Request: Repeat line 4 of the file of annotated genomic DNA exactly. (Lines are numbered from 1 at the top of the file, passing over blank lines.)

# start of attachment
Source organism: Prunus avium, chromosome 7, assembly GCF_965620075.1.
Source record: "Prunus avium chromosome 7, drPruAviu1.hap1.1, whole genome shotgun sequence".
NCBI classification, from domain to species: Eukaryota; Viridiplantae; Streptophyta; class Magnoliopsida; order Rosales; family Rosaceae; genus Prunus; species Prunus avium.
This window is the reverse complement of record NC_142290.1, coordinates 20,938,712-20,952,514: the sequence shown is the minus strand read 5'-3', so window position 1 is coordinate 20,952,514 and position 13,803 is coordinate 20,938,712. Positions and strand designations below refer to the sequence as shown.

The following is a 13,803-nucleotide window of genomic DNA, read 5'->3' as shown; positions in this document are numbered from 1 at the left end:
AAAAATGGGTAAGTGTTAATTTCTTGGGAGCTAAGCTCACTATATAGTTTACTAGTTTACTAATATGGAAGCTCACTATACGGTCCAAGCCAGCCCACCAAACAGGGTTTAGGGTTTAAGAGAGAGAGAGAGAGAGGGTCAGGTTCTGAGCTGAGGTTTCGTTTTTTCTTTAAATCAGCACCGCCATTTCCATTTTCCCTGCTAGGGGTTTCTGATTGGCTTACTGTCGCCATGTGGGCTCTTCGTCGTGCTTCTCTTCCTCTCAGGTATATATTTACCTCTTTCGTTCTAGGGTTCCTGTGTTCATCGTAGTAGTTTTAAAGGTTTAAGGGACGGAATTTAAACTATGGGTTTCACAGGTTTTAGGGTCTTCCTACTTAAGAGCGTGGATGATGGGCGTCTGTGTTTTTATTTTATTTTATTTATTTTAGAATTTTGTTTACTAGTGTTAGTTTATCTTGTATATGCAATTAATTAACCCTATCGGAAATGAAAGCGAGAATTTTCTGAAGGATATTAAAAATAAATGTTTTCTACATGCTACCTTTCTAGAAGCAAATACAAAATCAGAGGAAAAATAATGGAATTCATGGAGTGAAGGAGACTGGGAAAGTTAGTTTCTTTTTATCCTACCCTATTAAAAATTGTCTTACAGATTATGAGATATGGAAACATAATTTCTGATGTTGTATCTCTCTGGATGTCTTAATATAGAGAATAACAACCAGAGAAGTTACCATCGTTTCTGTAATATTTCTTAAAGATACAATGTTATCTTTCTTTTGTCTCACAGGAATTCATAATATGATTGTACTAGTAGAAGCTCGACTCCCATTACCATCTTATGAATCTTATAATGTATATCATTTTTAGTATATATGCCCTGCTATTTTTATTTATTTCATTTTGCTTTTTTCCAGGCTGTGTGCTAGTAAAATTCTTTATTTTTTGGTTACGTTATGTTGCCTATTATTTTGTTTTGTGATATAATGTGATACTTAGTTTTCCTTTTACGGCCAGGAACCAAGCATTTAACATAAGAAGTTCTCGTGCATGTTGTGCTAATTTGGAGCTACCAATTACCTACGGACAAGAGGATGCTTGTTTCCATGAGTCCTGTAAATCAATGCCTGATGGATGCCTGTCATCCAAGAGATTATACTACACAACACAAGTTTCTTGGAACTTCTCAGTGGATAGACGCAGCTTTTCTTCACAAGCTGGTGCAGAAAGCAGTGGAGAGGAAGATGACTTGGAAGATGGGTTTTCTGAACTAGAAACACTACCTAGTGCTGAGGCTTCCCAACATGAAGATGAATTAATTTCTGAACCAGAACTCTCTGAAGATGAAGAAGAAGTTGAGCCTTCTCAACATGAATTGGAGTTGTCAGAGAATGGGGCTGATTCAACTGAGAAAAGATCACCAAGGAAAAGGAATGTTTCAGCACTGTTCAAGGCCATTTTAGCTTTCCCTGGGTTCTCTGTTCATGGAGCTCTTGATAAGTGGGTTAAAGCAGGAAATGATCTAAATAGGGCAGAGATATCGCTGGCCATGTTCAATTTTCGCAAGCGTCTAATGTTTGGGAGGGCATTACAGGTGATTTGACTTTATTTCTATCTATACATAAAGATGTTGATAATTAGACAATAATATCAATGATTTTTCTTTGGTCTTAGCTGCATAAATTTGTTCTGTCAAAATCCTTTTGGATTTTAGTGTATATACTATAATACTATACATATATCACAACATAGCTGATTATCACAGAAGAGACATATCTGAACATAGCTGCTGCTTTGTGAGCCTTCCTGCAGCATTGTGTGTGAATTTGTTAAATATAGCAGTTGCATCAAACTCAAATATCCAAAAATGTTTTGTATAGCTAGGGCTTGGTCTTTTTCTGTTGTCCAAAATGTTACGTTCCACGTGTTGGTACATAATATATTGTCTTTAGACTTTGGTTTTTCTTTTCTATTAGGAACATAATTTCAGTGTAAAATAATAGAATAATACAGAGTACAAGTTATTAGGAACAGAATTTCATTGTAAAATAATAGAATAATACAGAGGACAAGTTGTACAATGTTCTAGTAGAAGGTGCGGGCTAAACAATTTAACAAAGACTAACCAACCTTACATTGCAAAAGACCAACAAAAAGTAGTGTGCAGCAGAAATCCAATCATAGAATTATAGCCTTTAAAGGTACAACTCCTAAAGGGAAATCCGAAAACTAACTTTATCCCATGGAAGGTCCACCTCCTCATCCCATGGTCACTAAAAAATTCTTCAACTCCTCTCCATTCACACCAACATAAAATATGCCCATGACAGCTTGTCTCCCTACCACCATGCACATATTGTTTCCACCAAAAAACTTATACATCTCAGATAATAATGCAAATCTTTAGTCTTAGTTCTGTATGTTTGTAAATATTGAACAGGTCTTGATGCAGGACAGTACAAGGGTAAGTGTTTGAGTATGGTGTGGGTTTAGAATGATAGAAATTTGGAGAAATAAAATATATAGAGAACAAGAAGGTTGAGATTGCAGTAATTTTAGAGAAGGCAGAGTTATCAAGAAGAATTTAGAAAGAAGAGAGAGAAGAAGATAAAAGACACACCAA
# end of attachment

This window is the reverse complement of record NC_142290.1, coordinates 20,938,712-20,952,514: the sequence shown is the minus strand read 5'-3', so window position 1 is coordinate 20,952,514 and position 13,803 is coordinate 20,938,712. Positions and strand designations below refer to the sequence as shown.